Online gaming power Steam disses Windows 8, pushes Linux

Steam, the popular online gaming platform from Valve Software, made its name running and selling games for Windows then Mac(s aapl). and Linux. But now it’s putting its thumb on the scale in favor of Linux over Windows 8(s msft). At least it looks that way.
As pointed out Monday, Steam is promoting a download of Ubuntu Linux right on its web site (see below). System requirements for the Steam platform are Windows XP, Vista or 7. There is no mention of Windows 8 –– which has been broadly available since November. (For the Mac side of the house, the requirements are Intel Mac OS X Leopard 10.5.8, Snow Leopard 10.6.3 or later.)
steam2Valve managing director Gabe Newell has complained about Windows 8 for months, as detailed by Arstechnica. And, The Verge had an in-depth interview with Newell early this month in which he addresses his issues with the Microsoft operating system.
In the piece, Newell said:

“Windows 8 was like this giant sadness. It just hurts everybody in the PC business. Rather than everybody being all excited to go buy a new PC, buying new software to run on it, we’ve had a 20+ percent decline in PC sales … it’s like ‘holy cow that’s not what the new generation of the operating system is supposed to do.’ There’s supposed to be a 40 percent uptake, not a 20 percent decline …”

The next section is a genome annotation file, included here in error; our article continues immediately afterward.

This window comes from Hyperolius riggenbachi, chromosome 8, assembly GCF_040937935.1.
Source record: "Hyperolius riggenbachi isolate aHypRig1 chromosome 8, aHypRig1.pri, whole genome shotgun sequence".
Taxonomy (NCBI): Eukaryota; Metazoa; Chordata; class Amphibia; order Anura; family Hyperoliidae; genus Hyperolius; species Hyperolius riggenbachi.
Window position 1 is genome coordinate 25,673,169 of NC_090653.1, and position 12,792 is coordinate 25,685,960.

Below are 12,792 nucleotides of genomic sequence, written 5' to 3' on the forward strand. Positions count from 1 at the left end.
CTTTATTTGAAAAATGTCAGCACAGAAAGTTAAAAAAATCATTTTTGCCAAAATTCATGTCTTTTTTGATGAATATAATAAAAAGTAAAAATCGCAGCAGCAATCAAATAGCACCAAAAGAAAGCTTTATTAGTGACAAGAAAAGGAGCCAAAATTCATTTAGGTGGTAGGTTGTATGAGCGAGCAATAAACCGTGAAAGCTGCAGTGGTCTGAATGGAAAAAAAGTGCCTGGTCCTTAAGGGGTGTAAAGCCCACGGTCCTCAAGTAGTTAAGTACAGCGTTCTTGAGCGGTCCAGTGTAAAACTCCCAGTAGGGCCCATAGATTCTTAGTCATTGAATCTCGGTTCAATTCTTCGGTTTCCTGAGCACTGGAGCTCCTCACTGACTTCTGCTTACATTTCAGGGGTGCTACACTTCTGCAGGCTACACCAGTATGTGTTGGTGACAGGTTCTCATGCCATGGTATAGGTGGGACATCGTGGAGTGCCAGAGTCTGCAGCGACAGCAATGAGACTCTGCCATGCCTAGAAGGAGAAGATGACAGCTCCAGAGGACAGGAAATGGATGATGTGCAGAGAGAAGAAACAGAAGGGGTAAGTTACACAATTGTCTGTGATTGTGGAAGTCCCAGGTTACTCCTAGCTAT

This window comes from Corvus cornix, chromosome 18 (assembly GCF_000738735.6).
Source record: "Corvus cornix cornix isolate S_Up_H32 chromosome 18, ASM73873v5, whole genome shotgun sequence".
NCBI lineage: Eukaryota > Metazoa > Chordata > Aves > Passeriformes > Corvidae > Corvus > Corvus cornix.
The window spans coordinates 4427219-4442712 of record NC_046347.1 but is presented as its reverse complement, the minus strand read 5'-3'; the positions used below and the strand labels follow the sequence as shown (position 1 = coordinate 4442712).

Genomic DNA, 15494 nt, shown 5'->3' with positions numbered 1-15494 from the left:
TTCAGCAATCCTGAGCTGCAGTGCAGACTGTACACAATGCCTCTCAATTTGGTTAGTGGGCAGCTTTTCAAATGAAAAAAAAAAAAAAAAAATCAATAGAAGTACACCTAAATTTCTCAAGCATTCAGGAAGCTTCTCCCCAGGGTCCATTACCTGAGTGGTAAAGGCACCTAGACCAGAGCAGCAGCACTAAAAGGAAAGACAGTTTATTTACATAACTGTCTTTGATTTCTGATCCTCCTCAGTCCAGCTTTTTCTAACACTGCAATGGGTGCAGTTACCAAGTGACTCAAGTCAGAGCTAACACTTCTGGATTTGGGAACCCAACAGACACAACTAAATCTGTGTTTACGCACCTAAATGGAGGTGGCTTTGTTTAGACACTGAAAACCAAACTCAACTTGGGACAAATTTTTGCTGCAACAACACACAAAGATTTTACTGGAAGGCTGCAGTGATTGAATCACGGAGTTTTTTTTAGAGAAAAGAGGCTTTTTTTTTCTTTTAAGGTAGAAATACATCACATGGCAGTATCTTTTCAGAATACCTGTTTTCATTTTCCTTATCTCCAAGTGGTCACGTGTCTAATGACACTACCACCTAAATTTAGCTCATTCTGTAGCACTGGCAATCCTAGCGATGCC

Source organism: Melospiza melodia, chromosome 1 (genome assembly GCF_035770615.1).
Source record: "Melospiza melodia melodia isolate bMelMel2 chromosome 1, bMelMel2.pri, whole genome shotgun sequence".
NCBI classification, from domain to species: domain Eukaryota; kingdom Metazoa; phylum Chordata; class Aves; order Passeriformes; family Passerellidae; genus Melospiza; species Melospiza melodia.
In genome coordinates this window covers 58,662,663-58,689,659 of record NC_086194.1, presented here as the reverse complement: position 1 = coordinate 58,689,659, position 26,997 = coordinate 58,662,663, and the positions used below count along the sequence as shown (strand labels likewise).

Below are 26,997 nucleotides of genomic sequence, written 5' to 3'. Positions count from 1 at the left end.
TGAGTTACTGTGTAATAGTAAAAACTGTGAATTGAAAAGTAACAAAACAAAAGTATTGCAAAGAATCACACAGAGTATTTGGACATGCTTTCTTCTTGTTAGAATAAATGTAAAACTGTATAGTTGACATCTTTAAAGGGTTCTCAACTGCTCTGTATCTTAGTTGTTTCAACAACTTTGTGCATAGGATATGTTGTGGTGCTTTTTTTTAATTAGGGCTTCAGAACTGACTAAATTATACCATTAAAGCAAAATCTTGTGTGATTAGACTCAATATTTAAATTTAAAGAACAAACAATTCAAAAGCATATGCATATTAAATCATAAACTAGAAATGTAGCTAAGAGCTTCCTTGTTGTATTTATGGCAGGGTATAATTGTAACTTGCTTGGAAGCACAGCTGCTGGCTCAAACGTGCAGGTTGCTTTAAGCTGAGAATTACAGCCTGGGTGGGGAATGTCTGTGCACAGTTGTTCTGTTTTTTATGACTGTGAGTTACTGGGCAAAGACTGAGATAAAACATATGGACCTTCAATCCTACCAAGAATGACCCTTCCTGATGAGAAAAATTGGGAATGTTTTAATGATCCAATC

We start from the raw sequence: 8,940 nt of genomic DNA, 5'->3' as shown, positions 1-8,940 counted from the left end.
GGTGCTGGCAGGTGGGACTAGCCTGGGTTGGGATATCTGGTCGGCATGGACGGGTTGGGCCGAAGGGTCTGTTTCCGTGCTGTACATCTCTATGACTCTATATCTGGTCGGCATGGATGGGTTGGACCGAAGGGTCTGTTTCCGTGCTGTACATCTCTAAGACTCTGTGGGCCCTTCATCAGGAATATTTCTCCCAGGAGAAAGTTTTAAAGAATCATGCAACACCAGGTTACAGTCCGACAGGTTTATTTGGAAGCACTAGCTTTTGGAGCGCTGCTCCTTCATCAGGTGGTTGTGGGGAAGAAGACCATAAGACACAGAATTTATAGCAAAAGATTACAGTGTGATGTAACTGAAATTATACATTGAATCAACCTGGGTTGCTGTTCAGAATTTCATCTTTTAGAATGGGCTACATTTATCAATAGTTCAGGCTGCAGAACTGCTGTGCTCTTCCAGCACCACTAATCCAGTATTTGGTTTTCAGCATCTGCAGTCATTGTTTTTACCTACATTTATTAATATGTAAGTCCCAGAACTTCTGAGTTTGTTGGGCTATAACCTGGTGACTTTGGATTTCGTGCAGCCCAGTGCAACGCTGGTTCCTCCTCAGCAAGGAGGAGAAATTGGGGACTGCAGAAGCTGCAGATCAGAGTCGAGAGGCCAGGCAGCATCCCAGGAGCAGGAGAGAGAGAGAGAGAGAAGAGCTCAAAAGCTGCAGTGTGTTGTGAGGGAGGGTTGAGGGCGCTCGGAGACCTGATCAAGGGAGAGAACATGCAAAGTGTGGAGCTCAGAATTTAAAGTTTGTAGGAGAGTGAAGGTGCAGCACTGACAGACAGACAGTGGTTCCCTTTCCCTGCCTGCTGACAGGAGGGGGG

Of course, if Valve did not support Windows 8 in the quarter it was released, that could have affected sales, I suppose.
Last September, word leaked that Valve was working on gaming hardware of its own and Valve has since confirmed that it’s working on a Linux-based game console, so it makes sense for it to bless Linux as the OS of choice for developers if it’s going to compete with Microsoft Xbox consoles.
Bellevue, Wash.-based Valve Software is definitely diversifying. In August, it said it would open up its Steam online storefront to include productivity applications as well as gaming titles. As GigaOM reported at the time, that move would also put it into competition with Microsoft which fields its own online stores for its cash-cow Office and other productivity applications.
This story was updated at 11:04 a.m. PT to reflect the operating systems supported by the Steam platform over time.